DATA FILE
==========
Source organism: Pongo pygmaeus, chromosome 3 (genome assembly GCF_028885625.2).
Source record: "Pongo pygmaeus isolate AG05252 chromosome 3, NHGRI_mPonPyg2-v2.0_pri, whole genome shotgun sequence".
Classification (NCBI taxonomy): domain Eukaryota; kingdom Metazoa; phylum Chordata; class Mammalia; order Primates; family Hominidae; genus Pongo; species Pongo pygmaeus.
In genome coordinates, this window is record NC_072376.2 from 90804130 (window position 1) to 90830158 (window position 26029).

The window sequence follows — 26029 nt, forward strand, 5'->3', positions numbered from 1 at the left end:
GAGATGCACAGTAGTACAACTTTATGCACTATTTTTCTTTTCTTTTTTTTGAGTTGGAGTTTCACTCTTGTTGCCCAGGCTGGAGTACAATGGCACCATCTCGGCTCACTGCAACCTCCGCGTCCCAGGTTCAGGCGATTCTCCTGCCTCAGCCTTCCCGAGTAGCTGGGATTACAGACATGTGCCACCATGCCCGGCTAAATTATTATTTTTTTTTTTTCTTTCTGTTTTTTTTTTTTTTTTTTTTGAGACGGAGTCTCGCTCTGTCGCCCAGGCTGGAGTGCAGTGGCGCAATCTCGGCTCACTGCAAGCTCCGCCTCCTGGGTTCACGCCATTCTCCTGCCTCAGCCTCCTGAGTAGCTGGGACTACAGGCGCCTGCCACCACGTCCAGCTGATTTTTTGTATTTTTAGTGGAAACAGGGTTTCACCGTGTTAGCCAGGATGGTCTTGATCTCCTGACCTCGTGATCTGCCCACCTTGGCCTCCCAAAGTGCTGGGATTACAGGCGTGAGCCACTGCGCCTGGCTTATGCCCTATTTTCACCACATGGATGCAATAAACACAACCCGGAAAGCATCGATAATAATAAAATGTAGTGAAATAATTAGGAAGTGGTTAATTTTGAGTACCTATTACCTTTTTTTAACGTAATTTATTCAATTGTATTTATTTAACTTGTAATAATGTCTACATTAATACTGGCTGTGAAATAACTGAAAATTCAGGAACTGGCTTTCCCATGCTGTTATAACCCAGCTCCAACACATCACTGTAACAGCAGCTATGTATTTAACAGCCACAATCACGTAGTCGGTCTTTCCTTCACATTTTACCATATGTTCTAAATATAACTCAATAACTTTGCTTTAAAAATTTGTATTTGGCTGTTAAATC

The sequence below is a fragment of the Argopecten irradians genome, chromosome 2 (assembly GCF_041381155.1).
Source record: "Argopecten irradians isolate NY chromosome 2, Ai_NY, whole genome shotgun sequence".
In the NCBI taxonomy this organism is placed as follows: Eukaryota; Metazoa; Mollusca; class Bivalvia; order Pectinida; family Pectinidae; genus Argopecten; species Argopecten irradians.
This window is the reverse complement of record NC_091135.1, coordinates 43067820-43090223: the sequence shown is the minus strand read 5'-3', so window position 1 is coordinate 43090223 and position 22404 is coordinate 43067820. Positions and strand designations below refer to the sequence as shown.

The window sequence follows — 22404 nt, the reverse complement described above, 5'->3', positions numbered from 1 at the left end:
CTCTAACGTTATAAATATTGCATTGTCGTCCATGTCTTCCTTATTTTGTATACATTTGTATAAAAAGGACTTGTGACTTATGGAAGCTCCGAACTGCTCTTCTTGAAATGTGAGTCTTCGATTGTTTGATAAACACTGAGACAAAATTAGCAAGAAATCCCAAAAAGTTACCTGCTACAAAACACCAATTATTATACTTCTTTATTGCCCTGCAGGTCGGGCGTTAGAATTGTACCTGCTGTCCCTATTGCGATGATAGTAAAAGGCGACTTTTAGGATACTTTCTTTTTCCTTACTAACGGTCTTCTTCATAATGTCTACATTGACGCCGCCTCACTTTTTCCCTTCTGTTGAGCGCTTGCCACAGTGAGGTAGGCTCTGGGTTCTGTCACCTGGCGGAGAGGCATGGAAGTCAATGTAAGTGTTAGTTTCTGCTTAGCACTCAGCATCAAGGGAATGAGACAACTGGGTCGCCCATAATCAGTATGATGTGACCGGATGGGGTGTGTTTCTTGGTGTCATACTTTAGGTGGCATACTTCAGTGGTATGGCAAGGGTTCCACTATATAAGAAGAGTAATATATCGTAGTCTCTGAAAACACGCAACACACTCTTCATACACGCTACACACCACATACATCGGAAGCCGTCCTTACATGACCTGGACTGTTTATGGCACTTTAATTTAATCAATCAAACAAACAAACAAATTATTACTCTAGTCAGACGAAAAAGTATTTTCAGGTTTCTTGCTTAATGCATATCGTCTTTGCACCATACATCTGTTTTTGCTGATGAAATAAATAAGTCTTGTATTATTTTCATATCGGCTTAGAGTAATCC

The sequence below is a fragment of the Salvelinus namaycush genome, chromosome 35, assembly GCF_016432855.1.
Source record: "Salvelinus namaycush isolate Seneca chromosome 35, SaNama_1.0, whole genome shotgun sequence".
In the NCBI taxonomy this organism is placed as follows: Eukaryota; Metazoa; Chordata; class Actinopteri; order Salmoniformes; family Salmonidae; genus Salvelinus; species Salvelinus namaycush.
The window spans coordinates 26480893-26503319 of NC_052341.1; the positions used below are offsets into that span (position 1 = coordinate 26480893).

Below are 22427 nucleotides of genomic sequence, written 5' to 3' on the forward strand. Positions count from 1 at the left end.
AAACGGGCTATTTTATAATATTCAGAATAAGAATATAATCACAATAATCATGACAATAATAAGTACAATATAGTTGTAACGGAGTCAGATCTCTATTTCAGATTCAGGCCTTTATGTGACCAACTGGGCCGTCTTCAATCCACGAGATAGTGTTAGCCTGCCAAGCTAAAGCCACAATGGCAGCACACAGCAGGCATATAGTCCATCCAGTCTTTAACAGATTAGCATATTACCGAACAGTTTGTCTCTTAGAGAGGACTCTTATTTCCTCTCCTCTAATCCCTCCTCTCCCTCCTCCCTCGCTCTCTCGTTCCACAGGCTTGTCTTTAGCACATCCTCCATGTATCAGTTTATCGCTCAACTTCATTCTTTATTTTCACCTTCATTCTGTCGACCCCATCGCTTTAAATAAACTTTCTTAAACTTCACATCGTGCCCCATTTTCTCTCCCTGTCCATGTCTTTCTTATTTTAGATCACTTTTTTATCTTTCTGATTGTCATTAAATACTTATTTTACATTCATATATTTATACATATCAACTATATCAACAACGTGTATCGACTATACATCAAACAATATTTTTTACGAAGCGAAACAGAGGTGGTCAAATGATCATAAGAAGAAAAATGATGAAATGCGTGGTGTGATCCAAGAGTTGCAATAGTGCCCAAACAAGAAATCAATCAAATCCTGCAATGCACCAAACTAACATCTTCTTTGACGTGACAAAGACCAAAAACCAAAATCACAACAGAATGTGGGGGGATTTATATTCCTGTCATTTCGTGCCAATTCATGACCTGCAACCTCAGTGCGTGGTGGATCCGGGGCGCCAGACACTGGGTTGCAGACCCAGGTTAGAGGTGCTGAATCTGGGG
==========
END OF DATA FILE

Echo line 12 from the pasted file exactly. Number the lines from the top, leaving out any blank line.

CTCTAACGTTATAAATATTGCATTGTCGTCCATGTCTTCCTTATTTTGTATACATTTGTATAAAAAGGACTTGTGACTTATGGAAGCTCCGAACTGCTCTTCTTGAAATGTGAGTCTTCGATTGTTTGATAAACACTGAGACAAAATTAGCAAGAAATCCCAAAAAGTTACCTGCTACAAAACACCAATTATTATACTTCTTTATTGCCCTGCAGGTCGGGCGTTAGAATTGTACCTGCTGTCCCTATTGCGATGATAGTAAAAGGCGACTTTTAGGATACTTTCTTTTTCCTTACTAACGGTCTTCTTCATAATGTCTACATTGACGCCGCCTCACTTTTTCCCTTCTGTTGAGCGCTTGCCACAGTGAGGTAGGCTCTGGGTTCTGTCACCTGGCGGAGAGGCATGGAAGTCAATGTAAGTGTTAGTTTCTGCTTAGCACTCAGCATCAAGGGAATGAGACAACTGGGTCGCCCATAATCAGTATGATGTGACCGGATGGGGTGTGTTTCTTGGTGTCATACTTTAGGTGGCATACTTCAGTGGTATGGCAAGGGTTCCACTATATAAGAAGAGTAATATATCGTAGTCTCTGAAAACACGCAACACACTCTTCATACACGCTACACACCACATACATCGGAAGCCGTCCTTACATGACCTGGACTGTTTATGGCACTTTAATTTAATCAATCAAACAAACAAACAAATTATTACTCTAGTCAGACGAAAAAGTATTTTCAGGTTTCTTGCTTAATGCATATCGTCTTTGCACCATACATCTGTTTTTGCTGATGAAATAAATAAGTCTTGTATTATTTTCATATCGGCTTAGAGTAATCC